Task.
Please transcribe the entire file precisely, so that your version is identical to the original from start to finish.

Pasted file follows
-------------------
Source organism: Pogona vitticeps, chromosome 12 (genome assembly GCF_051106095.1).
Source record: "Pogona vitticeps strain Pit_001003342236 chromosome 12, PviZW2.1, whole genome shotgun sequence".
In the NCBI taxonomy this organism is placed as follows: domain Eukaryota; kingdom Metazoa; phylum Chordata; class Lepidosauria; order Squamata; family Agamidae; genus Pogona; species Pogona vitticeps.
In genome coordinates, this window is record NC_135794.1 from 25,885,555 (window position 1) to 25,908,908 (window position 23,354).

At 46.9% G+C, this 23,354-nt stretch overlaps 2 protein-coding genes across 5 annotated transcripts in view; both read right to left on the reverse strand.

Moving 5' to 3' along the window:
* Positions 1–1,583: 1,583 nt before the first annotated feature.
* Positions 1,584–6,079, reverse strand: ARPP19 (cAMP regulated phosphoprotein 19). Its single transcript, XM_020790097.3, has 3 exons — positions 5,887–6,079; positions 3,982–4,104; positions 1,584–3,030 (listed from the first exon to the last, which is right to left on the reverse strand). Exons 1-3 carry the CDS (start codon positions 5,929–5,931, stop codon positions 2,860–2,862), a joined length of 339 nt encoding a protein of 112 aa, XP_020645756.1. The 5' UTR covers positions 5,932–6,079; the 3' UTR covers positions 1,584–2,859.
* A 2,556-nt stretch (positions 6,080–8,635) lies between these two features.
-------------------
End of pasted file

Source organism: Pogona vitticeps, chromosome 12 (genome assembly GCF_051106095.1).
Source record: "Pogona vitticeps strain Pit_001003342236 chromosome 12, PviZW2.1, whole genome shotgun sequence".
In the NCBI taxonomy this organism is placed as follows: domain Eukaryota; kingdom Metazoa; phylum Chordata; class Lepidosauria; order Squamata; family Agamidae; genus Pogona; species Pogona vitticeps.
In genome coordinates, this window is record NC_135794.1 from 25,885,555 (window position 1) to 25,908,908 (window position 23,354).

At 46.9% G+C, this 23,354-nt stretch overlaps 2 protein-coding genes across 5 annotated transcripts in view; both read right to left on the reverse strand.

Moving 5' to 3' along the window:
* Positions 1–1,583: 1,583 nt before the first annotated feature.
* Positions 1,584–6,079, reverse strand: ARPP19 (cAMP regulated phosphoprotein 19). Its single transcript, XM_020790097.3, has 3 exons — positions 5,887–6,079; positions 3,982–4,104; positions 1,584–3,030 (listed from the first exon to the last, which is right to left on the reverse strand). Exons 1-3 carry the CDS (start codon positions 5,929–5,931, stop codon positions 2,860–2,862), a joined length of 339 nt encoding a protein of 112 aa, XP_020645756.1. The 5' UTR covers positions 5,932–6,079; the 3' UTR covers positions 1,584–2,859.
* A 2,556-nt stretch (positions 6,080–8,635) lies between these two features.